Category: Analects

Analects of the Core: Voltaire on indecisiveness

« Je voudrais savoir lequel est le pire, ou d’être violée cent fois par des pirates nègres, d’avoir une fesse coupée, de passer par les baguettes chez les Bulgares, d’être fouetté et pendu dans un auto-da-fé, d’être disséqué, de ramer en galère, d’éprouver enfin toutes les misères par lesquelles nous avons tous passé, ou bien […]

Analects of the Core: Voltaire on the pleasure of having no pleasure

Quand les deux curieux eurent pris congé de Son Excellence : « Or çà, dit Candide à Martin, vous conviendrez que voilà le plus heureux de tous les hommes, car il est au-dessus de tout ce qu’il possède. — Ne voyez-vous pas, dit Martin, qu’il est dégoûté de tout ce qu’il possède ? Platon a […]

Analects of the Core: Voltaire on Cunégonde’s disposition for the sciences

Un jour, Cunégonde, en se promenant auprès du château, dans le petit bois qu’on appelait parc, vit entre des broussailles le docteur Pangloss qui donnait une leçon de physique expérimentale à la femme de chambre de sa mère, petite brune très jolie et très docile. Comme Mlle Cunégonde avait beaucoup de dispositions pour les sciences, […]

Analects of the Core: Assyrian bas relief

Today’s visual Analect is an Assyrian bas relief from the collection of the Bowdoin College Museum of Art, in Brunswick, Maine: “Winged Figured with Embroidered Tunic and Shawl”, from Northwest Palace, Nimrud, Iraq. Gypsum, 90 9/16 x 58 13/16 x 6 7/16″, 883-859 BC. Gift of Dr. Henri B. Haskell M 1855 (1860.2). Students may […]

Analects of the Core: The Old Testament on Cain’s conception

Today’s visual Analect is taken from Robert Crumb’s sumptuous Illustrated Book of Genesis (Norton, 2009). Click on the thumbnail above to view Genesis 4:1-15.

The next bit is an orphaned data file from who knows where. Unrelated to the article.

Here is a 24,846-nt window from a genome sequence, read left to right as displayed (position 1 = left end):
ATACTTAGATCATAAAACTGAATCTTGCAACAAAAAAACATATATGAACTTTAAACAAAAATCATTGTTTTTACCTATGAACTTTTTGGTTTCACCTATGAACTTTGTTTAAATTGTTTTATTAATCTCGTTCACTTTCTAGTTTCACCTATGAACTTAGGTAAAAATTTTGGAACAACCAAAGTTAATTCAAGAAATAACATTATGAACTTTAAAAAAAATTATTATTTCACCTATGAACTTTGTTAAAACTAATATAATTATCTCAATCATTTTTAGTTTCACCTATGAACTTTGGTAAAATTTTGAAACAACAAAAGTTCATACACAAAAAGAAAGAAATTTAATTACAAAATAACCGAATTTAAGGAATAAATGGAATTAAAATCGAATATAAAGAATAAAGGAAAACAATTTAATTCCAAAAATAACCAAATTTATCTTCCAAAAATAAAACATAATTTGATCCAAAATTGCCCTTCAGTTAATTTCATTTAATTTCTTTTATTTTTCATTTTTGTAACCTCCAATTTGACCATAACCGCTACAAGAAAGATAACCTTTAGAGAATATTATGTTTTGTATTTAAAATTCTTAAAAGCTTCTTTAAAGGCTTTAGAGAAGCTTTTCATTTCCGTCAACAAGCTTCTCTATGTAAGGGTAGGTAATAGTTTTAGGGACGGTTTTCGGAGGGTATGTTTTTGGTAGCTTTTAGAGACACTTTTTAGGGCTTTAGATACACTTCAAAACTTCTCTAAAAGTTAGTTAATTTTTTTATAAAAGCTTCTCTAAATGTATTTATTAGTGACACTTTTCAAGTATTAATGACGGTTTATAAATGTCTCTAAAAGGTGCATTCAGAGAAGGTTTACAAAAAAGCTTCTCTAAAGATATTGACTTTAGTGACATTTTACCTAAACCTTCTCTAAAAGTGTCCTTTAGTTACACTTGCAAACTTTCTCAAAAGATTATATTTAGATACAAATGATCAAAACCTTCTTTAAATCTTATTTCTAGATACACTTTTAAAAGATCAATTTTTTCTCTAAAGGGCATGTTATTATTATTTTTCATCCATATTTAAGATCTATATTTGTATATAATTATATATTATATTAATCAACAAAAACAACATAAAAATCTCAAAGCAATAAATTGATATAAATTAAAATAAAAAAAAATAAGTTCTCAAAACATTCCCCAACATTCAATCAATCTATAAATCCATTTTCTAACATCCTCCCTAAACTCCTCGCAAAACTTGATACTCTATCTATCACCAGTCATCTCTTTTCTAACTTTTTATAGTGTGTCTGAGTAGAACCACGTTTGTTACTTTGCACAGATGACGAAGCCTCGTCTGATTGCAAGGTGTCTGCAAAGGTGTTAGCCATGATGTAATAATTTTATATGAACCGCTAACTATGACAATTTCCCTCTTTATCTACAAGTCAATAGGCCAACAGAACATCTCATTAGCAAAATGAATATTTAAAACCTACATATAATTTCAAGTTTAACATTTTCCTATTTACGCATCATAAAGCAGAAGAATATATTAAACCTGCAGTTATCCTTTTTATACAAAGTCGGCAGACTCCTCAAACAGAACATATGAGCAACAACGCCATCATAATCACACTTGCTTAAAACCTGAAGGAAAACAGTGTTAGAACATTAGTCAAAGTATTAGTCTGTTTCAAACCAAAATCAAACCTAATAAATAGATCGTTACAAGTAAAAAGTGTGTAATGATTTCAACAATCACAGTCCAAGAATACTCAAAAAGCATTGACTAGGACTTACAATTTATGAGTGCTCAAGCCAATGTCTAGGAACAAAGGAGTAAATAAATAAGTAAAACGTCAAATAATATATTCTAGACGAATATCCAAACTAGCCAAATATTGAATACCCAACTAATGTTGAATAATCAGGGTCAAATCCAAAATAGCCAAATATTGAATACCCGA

Analects of the Core: Malinowski on the ephemeral material of ethnology

Ethnology is in the sadly ludicrous, not to say tragic, position, that at the every moment when it begins to put its workshop in order, to forge its proper tools, to start ready for work on its appointed task, the material of its study melts away with hopeless rapidity. – Malinowski, Argonauts of the Pacific, […]

Analects of the Core: Austen on stupid men (and some Austeniana)

Thank Heaven! I am going to-morrow where I shall find a man who has not one agreeable quality, who has neither manner nor sense to recommend him. Stupid men are the only ones worth knowing, after all. – Elizabeth Bennet, in Jane Austen’s Pride and Prejudice, Volume II, Chapter iv, 151-152 (Penguin Classics edition) * […]

Analects of the Core: Petrarch on sailing with a foe at the helm

Today’s Analect is drawn from Petrarch’s Canzoniere (#189) translated by Mark Musa: My ship full of forgetful cargo sails through rough seas at the midnight of a winter between Charybdis and the Scylla reef, my master, no, my foe, is at the helm… Passa la nave mia colma d’oblio per aspro mare, a mezza notte […]

Analects of the Core: Ferry on terrified gods

Terrified gods got themselves up as high as they could go, nearest the highest heaven, cringing against the wall like beaten dogs. * Lines 20-22, in Book III of Tablet XI, of David Ferry‘s “rendering in verse” of the Epic of Gilgamesh, studied in the first-year Core Humanties, and the topic of Prof. Brian Jorgensen‘s […]

Analects of the Core: Adams on perspective

This is rather as if you imagine a puddle waking up one morning and thinking, ‘This is an interesting world I find myself in – an interesting hole I find myself in – fits me rather neatly, doesn’t it? In fact it fits me staggeringly well, must have been made to have me in it!’ […]